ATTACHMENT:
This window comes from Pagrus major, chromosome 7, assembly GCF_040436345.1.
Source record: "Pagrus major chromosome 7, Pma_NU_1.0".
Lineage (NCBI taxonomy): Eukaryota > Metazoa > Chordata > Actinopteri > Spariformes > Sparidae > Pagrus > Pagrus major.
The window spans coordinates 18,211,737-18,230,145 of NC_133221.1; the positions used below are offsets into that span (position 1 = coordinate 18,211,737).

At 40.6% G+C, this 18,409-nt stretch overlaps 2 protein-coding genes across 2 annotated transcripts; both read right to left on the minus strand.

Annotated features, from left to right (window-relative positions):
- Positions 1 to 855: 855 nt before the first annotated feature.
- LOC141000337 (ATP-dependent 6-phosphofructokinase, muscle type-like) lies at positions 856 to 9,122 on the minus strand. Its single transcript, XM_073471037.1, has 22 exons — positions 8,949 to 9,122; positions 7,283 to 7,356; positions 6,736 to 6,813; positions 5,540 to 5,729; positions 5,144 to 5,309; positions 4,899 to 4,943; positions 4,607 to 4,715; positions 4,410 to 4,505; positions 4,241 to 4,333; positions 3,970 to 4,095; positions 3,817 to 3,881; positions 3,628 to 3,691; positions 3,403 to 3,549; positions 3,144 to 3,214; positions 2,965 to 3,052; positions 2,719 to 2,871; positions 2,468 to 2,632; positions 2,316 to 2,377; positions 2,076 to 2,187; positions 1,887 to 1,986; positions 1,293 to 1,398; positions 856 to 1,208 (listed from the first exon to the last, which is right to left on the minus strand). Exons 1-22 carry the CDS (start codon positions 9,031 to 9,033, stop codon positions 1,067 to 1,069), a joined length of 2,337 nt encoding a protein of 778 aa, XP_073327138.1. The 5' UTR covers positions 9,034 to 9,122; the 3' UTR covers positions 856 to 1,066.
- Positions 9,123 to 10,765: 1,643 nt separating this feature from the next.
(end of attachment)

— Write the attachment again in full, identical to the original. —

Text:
This window comes from Pagrus major, chromosome 7, assembly GCF_040436345.1.
Source record: "Pagrus major chromosome 7, Pma_NU_1.0".
Lineage (NCBI taxonomy): Eukaryota > Metazoa > Chordata > Actinopteri > Spariformes > Sparidae > Pagrus > Pagrus major.
The window spans coordinates 18,211,737-18,230,145 of NC_133221.1; the positions used below are offsets into that span (position 1 = coordinate 18,211,737).

At 40.6% G+C, this 18,409-nt stretch overlaps 2 protein-coding genes across 2 annotated transcripts; both read right to left on the minus strand.

Annotated features, from left to right (window-relative positions):
- Positions 1 to 855: 855 nt before the first annotated feature.
- LOC141000337 (ATP-dependent 6-phosphofructokinase, muscle type-like) lies at positions 856 to 9,122 on the minus strand. Its single transcript, XM_073471037.1, has 22 exons — positions 8,949 to 9,122; positions 7,283 to 7,356; positions 6,736 to 6,813; positions 5,540 to 5,729; positions 5,144 to 5,309; positions 4,899 to 4,943; positions 4,607 to 4,715; positions 4,410 to 4,505; positions 4,241 to 4,333; positions 3,970 to 4,095; positions 3,817 to 3,881; positions 3,628 to 3,691; positions 3,403 to 3,549; positions 3,144 to 3,214; positions 2,965 to 3,052; positions 2,719 to 2,871; positions 2,468 to 2,632; positions 2,316 to 2,377; positions 2,076 to 2,187; positions 1,887 to 1,986; positions 1,293 to 1,398; positions 856 to 1,208 (listed from the first exon to the last, which is right to left on the minus strand). Exons 1-22 carry the CDS (start codon positions 9,031 to 9,033, stop codon positions 1,067 to 1,069), a joined length of 2,337 nt encoding a protein of 778 aa, XP_073327138.1. The 5' UTR covers positions 9,034 to 9,122; the 3' UTR covers positions 856 to 1,066.
- Positions 9,123 to 10,765: 1,643 nt separating this feature from the next.